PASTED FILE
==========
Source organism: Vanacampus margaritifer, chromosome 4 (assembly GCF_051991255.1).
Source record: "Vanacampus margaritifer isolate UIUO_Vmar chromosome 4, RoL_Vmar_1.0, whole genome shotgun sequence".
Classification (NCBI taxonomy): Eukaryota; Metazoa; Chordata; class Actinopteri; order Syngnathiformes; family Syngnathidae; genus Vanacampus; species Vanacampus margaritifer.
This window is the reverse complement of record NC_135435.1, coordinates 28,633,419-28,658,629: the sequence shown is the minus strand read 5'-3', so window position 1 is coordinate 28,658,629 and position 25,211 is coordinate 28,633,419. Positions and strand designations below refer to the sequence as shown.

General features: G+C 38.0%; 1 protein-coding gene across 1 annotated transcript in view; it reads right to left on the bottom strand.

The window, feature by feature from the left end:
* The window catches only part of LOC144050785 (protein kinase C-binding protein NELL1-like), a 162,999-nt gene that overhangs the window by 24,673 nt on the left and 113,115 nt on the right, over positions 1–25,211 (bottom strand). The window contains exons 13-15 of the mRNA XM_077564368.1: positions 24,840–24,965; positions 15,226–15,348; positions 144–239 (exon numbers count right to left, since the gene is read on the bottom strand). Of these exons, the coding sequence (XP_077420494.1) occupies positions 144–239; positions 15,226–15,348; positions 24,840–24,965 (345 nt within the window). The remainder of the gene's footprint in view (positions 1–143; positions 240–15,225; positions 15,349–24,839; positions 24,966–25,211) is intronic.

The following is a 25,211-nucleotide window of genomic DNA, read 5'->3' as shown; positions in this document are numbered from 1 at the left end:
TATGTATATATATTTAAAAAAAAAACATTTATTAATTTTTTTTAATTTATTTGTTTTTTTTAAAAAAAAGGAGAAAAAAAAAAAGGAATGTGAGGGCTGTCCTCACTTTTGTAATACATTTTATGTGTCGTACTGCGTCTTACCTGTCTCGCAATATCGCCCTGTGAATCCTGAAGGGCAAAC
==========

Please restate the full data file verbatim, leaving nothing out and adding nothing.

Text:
Source organism: Vanacampus margaritifer, chromosome 4 (assembly GCF_051991255.1).
Source record: "Vanacampus margaritifer isolate UIUO_Vmar chromosome 4, RoL_Vmar_1.0, whole genome shotgun sequence".
Classification (NCBI taxonomy): Eukaryota; Metazoa; Chordata; class Actinopteri; order Syngnathiformes; family Syngnathidae; genus Vanacampus; species Vanacampus margaritifer.
This window is the reverse complement of record NC_135435.1, coordinates 28,633,419-28,658,629: the sequence shown is the minus strand read 5'-3', so window position 1 is coordinate 28,658,629 and position 25,211 is coordinate 28,633,419. Positions and strand designations below refer to the sequence as shown.

General features: G+C 38.0%; 1 protein-coding gene across 1 annotated transcript in view; it reads right to left on the bottom strand.

The window, feature by feature from the left end:
* The window catches only part of LOC144050785 (protein kinase C-binding protein NELL1-like), a 162,999-nt gene that overhangs the window by 24,673 nt on the left and 113,115 nt on the right, over positions 1–25,211 (bottom strand). The window contains exons 13-15 of the mRNA XM_077564368.1: positions 24,840–24,965; positions 15,226–15,348; positions 144–239 (exon numbers count right to left, since the gene is read on the bottom strand). Of these exons, the coding sequence (XP_077420494.1) occupies positions 144–239; positions 15,226–15,348; positions 24,840–24,965 (345 nt within the window). The remainder of the gene's footprint in view (positions 1–143; positions 240–15,225; positions 15,349–24,839; positions 24,966–25,211) is intronic.

The following is a 25,211-nucleotide window of genomic DNA, read 5'->3' as shown; positions in this document are numbered from 1 at the left end:
TATGTATATATATTTAAAAAAAAAACATTTATTAATTTTTTTTAATTTATTTGTTTTTTTTAAAAAAAAGGAGAAAAAAAAAAAGGAATGTGAGGGCTGTCCTCACTTTTGTAATACATTTTATGTGTCGTACTGCGTCTTACCTGTCTCGCAATATCGCCCTGTGAATCCTGAAGGGCAAAC